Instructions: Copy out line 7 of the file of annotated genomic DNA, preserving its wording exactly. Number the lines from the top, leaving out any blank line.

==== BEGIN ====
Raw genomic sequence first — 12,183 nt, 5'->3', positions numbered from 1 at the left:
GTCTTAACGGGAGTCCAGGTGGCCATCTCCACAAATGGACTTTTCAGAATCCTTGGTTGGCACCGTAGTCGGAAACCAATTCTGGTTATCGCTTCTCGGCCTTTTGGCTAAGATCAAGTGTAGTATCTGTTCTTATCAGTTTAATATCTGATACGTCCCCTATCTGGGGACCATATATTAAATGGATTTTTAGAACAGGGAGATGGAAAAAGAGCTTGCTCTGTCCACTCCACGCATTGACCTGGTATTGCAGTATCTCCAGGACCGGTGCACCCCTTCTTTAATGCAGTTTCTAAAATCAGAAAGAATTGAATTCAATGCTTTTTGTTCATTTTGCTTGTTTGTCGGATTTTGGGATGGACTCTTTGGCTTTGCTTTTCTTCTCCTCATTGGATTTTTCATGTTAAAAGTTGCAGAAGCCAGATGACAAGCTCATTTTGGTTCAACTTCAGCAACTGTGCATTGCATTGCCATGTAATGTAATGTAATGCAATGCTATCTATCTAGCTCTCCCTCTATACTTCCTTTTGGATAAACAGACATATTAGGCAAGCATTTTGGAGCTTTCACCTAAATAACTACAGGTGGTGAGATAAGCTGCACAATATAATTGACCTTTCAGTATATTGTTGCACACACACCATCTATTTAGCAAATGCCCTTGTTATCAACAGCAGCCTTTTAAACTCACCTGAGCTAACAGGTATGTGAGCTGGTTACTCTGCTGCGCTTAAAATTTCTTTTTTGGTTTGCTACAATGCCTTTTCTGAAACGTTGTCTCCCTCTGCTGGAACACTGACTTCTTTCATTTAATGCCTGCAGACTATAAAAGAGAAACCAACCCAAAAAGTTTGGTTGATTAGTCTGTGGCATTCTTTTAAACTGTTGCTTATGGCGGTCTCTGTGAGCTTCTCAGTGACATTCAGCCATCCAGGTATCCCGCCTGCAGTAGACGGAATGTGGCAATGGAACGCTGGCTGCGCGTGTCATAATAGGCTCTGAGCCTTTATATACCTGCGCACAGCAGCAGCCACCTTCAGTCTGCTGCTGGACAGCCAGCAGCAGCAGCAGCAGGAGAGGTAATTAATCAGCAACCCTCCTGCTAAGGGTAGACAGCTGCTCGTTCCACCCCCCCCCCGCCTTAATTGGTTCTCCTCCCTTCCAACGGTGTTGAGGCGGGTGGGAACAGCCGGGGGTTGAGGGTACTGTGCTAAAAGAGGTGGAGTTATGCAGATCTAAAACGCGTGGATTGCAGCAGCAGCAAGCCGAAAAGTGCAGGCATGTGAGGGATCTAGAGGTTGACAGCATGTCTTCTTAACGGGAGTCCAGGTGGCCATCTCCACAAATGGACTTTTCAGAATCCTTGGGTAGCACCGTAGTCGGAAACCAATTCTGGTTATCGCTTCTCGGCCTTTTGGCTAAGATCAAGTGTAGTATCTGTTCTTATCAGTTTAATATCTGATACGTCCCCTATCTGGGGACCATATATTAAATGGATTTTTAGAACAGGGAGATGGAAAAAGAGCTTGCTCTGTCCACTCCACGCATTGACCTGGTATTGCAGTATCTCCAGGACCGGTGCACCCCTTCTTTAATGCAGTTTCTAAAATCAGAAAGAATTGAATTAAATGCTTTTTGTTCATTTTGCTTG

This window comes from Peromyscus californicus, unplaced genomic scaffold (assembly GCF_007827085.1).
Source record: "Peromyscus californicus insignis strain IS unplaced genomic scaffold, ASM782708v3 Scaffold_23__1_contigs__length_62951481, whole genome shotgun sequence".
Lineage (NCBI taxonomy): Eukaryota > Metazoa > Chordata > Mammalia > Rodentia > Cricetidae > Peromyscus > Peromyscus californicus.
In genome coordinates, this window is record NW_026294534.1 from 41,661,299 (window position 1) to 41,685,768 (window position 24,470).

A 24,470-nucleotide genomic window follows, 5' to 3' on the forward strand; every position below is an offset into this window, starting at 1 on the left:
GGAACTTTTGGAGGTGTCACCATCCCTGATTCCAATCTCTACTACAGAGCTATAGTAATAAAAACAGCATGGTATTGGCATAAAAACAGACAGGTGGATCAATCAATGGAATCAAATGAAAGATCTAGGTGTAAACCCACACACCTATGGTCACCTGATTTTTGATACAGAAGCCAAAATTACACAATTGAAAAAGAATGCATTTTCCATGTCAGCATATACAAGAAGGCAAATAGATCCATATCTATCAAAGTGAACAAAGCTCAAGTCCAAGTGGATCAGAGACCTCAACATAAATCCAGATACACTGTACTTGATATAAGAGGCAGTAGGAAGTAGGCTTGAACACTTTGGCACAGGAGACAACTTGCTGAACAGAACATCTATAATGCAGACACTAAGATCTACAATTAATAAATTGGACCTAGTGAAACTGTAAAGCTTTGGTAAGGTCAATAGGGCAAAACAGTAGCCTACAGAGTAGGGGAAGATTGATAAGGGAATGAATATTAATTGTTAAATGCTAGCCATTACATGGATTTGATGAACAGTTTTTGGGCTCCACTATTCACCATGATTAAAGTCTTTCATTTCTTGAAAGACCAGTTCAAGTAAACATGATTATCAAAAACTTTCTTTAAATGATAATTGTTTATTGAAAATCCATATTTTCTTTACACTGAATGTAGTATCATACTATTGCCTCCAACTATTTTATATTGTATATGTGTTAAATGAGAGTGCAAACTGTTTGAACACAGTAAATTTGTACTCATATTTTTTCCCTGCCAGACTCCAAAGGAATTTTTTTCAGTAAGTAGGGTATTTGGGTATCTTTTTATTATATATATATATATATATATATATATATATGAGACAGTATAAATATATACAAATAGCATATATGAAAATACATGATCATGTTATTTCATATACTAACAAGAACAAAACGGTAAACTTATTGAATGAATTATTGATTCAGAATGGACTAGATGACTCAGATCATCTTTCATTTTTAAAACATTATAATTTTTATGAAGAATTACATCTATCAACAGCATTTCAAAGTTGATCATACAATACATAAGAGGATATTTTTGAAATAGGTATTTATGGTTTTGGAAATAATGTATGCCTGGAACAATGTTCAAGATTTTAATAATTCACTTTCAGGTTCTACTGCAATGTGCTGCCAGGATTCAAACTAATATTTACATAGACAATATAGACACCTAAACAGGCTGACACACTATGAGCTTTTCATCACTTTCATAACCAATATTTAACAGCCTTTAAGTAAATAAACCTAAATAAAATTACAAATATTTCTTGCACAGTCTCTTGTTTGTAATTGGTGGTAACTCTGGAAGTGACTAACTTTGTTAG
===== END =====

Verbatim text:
A 24,470-nucleotide genomic window follows, 5' to 3' on the forward strand; every position below is an offset into this window, starting at 1 on the left: